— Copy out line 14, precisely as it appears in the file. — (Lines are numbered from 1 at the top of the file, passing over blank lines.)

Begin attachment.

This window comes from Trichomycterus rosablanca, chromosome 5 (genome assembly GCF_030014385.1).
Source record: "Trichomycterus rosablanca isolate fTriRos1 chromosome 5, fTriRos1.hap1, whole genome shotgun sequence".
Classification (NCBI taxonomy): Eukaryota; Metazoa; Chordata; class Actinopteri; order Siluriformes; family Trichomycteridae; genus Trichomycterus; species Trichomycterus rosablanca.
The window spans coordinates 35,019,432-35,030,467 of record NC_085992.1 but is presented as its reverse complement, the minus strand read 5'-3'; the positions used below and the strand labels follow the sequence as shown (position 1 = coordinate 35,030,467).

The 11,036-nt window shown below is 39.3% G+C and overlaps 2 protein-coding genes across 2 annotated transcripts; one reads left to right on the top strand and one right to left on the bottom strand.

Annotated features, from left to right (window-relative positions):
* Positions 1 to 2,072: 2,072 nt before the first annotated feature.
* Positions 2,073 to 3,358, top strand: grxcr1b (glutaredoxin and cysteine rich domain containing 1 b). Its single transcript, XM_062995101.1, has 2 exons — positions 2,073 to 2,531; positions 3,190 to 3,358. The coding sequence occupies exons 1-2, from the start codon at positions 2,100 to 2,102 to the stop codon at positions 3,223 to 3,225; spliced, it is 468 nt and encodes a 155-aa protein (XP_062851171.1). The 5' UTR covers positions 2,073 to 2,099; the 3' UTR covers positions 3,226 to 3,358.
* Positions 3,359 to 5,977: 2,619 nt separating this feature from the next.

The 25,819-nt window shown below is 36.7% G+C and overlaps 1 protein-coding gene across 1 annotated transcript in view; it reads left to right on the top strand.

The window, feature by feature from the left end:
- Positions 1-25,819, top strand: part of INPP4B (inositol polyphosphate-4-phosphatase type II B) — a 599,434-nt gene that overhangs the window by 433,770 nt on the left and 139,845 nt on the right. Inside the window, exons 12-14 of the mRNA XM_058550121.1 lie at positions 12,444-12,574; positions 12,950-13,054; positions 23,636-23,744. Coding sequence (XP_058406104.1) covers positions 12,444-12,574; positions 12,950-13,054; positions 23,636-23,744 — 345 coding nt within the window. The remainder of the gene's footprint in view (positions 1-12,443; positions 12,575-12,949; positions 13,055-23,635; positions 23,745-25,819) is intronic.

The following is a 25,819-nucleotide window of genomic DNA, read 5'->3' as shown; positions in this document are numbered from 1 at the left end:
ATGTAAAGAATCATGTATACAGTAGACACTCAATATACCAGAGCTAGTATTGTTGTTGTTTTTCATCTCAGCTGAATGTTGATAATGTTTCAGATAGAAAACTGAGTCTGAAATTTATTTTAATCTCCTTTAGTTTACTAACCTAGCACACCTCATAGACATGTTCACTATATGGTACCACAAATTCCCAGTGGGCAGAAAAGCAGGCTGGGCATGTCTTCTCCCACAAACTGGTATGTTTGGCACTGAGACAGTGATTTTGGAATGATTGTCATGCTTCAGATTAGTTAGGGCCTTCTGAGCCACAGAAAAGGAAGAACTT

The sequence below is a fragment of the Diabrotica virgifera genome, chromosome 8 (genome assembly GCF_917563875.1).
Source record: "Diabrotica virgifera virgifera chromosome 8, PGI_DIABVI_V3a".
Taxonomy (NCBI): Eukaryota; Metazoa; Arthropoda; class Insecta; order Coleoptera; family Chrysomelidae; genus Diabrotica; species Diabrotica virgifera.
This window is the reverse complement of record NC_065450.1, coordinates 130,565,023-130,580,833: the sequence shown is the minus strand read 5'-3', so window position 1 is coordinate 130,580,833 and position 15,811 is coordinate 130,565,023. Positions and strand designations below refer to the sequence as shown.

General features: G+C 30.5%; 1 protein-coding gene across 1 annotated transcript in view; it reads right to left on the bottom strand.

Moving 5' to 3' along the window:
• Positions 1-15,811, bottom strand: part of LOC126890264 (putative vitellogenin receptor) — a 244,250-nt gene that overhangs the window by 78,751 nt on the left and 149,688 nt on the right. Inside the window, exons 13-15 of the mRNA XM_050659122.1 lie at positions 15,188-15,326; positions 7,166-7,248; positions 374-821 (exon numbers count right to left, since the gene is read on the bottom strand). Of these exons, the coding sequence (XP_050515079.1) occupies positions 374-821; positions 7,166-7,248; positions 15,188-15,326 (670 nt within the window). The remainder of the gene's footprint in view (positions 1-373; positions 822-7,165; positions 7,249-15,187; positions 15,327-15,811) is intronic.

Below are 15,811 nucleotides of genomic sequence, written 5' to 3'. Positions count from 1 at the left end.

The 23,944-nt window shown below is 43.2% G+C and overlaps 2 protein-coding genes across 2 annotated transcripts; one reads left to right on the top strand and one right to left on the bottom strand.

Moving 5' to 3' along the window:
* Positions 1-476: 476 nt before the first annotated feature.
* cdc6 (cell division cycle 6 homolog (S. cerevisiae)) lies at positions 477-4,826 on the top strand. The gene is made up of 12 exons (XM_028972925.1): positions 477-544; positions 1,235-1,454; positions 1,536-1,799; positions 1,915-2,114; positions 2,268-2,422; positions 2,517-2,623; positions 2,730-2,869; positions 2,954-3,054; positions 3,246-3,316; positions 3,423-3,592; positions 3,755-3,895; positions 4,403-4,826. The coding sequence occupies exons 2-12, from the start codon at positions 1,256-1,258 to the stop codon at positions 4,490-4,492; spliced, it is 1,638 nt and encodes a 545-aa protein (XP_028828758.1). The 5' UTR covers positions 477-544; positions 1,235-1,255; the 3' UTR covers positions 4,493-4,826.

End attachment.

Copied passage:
ATGTAAAGAATCATGTATACAGTAGACACTCAATATACCAGAGCTAGTATTGTTGTTGTTTTTCATCTCAGCTGAATGTTGATAATGTTTCAGATAGAAAACTGAGTCTGAAATTTATTTTAATCTCCTTTAGTTTACTAACCTAGCACACCTCATAGACATGTTCACTATATGGTACCACAAATTCCCAGTGGGCAGAAAAGCAGGCTGGGCATGTCTTCTCCCACAAACTGGTATGTTTGGCACTGAGACAGTGATTTTGGAATGATTGTCATGCTTCAGATTAGTTAGGGCCTTCTGAGCCACAGAAAAGGAAGAACTT